This whole system of merging church and state led to the long-lasting effect of how we view church leadership as positions of power to be filled, just like the world’s system does.
Who has the authority in a church?
The most common teaching on authority within the hierarchical religious system claims that some people have authority over others. However, a closer examination of the New Testament reveals a different perspective.
The primary Greek word for “authority” in the New Testament is never used to mean any person or persons has “authority over” other humans. Instead, the New Testament is clear that all authority belongs to Jesus Christ.
In any context where authority is given to humans, it has nothing to do with being “over” other people. Rather, authority comes from Christ and is expressed through each and every part of His Body as it does its work.
The apostle Paul describes the church as a body with Christ as the head, and each member has a unique role and function within the body. Therefore, authority in the church is not something that is held by a select few individuals, but rather it is distributed throughout the entire body of Christ.
Each member of the church has a responsibility to use their gifts and talents to serve others and to advance the kingdom of God. This means that everyone in the church has authority, and no one person or group should have absolute power or control.
Ultimately, the source of authority in the church is not found in human structures or systems, but in Jesus Christ himself. He is the one who empowers and equips his followers to carry out his mission in the world.
As we submit ourselves to his authority and follow his example of servanthood and love, we can be confident that we are fulfilling our role in the body of Christ and advancing the kingdom of God.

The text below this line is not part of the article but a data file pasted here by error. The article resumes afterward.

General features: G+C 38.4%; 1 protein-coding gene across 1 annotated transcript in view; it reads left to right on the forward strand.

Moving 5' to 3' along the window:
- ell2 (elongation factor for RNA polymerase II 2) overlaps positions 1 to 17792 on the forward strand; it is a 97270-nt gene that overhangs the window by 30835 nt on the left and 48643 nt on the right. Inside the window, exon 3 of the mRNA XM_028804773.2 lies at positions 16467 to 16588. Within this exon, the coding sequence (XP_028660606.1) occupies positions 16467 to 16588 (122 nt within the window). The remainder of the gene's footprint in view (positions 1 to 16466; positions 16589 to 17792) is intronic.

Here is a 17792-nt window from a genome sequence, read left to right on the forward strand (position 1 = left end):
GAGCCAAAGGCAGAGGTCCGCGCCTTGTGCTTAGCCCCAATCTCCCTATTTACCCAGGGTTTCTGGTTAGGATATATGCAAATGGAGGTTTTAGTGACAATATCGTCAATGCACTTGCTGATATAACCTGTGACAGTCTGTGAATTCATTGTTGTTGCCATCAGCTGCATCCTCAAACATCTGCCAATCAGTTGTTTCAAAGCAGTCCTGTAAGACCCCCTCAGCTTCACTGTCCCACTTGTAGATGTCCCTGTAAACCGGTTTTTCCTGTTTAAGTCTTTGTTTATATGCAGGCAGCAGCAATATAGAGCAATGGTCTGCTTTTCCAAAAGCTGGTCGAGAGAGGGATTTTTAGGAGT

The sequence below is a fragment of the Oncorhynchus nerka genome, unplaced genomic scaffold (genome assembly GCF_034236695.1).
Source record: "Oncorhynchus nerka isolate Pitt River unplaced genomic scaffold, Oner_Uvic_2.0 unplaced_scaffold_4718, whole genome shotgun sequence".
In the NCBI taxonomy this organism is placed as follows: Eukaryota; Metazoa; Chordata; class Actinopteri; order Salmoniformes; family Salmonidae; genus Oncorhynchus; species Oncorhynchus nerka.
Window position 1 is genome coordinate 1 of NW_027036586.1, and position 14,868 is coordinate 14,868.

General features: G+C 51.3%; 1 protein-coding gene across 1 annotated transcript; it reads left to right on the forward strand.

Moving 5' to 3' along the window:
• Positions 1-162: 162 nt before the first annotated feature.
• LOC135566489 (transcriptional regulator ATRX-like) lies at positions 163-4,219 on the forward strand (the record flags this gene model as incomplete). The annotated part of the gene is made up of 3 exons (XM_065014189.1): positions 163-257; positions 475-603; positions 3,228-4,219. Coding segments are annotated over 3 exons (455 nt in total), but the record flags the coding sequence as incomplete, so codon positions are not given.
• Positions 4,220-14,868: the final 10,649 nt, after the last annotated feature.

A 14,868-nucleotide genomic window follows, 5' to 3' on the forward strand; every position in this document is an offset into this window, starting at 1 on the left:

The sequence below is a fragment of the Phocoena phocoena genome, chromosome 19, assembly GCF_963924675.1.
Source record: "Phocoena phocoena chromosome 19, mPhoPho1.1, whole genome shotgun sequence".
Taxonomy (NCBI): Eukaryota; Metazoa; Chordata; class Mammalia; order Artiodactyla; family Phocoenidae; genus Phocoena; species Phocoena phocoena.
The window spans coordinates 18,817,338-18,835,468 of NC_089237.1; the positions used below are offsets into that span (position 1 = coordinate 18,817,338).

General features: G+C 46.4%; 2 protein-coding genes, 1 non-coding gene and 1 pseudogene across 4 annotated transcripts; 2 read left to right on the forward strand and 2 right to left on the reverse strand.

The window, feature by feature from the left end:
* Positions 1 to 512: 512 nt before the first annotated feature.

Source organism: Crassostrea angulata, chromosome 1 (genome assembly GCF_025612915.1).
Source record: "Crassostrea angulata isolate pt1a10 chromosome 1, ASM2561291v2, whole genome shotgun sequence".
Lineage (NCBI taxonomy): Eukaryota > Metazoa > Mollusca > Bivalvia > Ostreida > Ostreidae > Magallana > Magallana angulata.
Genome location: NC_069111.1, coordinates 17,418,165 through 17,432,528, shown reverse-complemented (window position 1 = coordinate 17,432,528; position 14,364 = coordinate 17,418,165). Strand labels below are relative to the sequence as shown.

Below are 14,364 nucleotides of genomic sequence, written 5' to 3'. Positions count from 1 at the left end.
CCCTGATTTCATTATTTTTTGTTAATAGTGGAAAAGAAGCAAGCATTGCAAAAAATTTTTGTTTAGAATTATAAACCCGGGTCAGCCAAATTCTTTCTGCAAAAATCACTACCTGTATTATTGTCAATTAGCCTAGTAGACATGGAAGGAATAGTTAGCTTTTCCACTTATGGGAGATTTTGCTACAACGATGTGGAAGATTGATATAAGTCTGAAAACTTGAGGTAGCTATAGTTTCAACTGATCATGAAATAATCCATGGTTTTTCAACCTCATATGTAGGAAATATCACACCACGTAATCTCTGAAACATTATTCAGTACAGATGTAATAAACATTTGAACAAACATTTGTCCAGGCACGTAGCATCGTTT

Is leadership in a church only for men?
Many argue that the Bible supports male-only leadership in the church, citing passages that seem to give men the authority over women (1 Cor. 11:3). However, upon closer examination of the biblical text, it becomes clear that the idea of male-only leadership is a misunderstanding of the Bible’s teachings.
One of the main arguments used to support male-only leadership in the church is based on the use of the word “head” in English translations of the Bible. However, it is important to understand that the New Testament writers did not believe that the head was the decision-making center of the body, as is commonly thought today.
In fact, they believed that the gut was the decision-making center. Furthermore, the Greek word used for “head” is kephale, which means “source” or “origin.” In this context, the word head refers to the idea of being the source or origin of something, not to the idea of having authority over something.
The design of co-equal partnership between men and women was there in the story of the Garden of Eden when Adam and Eve were created. Adam was Eve’s source in that she was taken out of him, and all of the language used in this event speaks of partnership.
Additionally, Christ is the Church’s source or origin, and as His partner, it holds the power of choice to follow His leading or not. The rest of the biblical story never contradicts this design.
In 1 Corinthians 11:11, Paul writes that “in the Lord, woman is not independent of man, nor is man independent of woman.” In Ephesians 5:21, he writes to “submit yourselves to one another.” And in Galatians 3:28, he writes “there is neither male nor female, for you are all one in Christ Jesus.”
How and when people take the lead in a church’s life together should be determined by their gifts, abilities and motivations. This is certainly shaped by a person’s gender in some ways, but gender should never be used as a primary qualification or disqualification from serving a church in any legitimately biblical way.
What was the leadership role of apostles in the early church?
The leadership role of apostles in the early church was not one of controlling authority but rather one of servant leadership. Paul, an apostle himself, made it clear in his letters to the churches he worked with that he did not seek to “lord it over” their faith, but rather worked with them for their joy and to help them stand firm in their faith.
The first churches were not subject to apostles or any other human authority, but directly to Christ himself.
In Ephesians 4, Paul writes about the gifts Christ gave to the church, including apostles, prophets, and other leaders. These leaders were not given to control the church but to help build it up. The church had the freedom to decide whether or not to follow their guidance.